Tip: This mild white fish is available year-round in supermarkets and fish stores, fresh or as frozen fillets. You can roast it, bake it, and sauté it, flavor it with a variety of seasonings, and even top it with mineral-rich kiwi-avocado salsa. Tilapia is extremely low in environmental toxins like mercury and PCBs (polychlorinated biphenyls), and it is considered a sustainable, environmentally friendly choice. Most US-raised tilapia is grown in closed-system fish farms on plant-based diets, an approach that doesn’t threaten stocks of wild fish, according to the nonprofit Food & Water Watch. (These 10 healthiest fish on the planet are also worth adding to your diet.) 
They may not have been a tempting option to you as a kid, but lima beans are a wonder food for anyone trying to get their blood pressure under control. According to research published in the Journal of the American College of Nutrition, adding beans to your diet can help you get your blood pressure into a healthy range while keeping you full, making you less likely to reach for sugary or salty snacks that can cause your blood pressure to soar.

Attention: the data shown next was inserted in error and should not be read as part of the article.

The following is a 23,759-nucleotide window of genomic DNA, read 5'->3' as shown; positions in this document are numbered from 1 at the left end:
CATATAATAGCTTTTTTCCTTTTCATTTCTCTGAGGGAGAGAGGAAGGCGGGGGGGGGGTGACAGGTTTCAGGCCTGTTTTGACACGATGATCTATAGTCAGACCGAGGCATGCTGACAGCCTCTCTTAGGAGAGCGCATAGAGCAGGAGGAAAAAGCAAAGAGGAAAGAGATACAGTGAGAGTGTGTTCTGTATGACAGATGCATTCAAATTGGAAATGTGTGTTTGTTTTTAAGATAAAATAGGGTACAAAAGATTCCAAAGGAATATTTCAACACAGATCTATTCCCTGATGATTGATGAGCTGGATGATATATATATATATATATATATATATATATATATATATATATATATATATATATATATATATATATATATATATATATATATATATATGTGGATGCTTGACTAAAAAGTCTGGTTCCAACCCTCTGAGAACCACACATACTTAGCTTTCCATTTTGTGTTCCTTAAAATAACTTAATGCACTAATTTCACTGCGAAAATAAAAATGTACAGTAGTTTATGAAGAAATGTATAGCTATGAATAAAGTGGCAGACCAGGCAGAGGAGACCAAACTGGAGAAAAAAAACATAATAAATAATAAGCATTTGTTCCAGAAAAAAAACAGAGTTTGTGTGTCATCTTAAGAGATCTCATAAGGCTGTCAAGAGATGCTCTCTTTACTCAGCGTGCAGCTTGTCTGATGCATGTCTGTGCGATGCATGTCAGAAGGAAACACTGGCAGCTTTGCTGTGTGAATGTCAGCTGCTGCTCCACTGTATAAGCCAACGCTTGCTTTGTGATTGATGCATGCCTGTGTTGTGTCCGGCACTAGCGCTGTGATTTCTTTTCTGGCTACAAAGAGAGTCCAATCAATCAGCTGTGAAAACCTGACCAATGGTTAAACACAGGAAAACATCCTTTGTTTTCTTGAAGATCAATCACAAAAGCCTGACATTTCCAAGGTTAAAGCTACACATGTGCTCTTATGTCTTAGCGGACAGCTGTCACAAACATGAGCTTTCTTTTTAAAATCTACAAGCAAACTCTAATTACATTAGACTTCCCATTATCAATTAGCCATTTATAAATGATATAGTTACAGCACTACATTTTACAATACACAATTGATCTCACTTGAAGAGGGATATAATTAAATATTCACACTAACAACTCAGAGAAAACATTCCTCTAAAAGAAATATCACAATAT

Tip: There’s a reason the United Nations declared 2013 the International Year of Quinoa. This high-protein whole grain has a mild yet nutty flavor, contains a variety of health-protecting phytonutrients along with an impressive amount of magnesium, and cooks in less than half the time it takes to make brown rice. Quinoa is gluten free, making it a great option if you’re gluten intolerant or have celiac disease. The most widely available quinoa is a golden beige color, but red and black varieties are also available and worth a try for your high blood pressure diet.
Everyone needs their protein, but red meat definitely isn’t the way to go if you’re trying to control high blood pressure. Because fish contains less saturated fat, it’s a good option. Plus, according to the AHA, the omega-3 fatty acids found in fish may reduce the risk of cardiovascular disease. The best options for a heart-healthy diet include halibut, tuna, and salmon.
Don’t deprive yourself of your favorite sweet treats just because you’re trying to lower your blood pressure. Mangoes are a great source of both fiber and beta-carotene, both of which have been deemed effective at lowering blood pressure. In fact, research published in Current Hypertension Reports suggests that adding beta-carotene-rich foods to your diet may be an effective way to lower blood pressure in no time. Not a fan of raw mangoes? Try freezing and blending them for a tasty homemade sorbet that’s perfect for those hot summer days.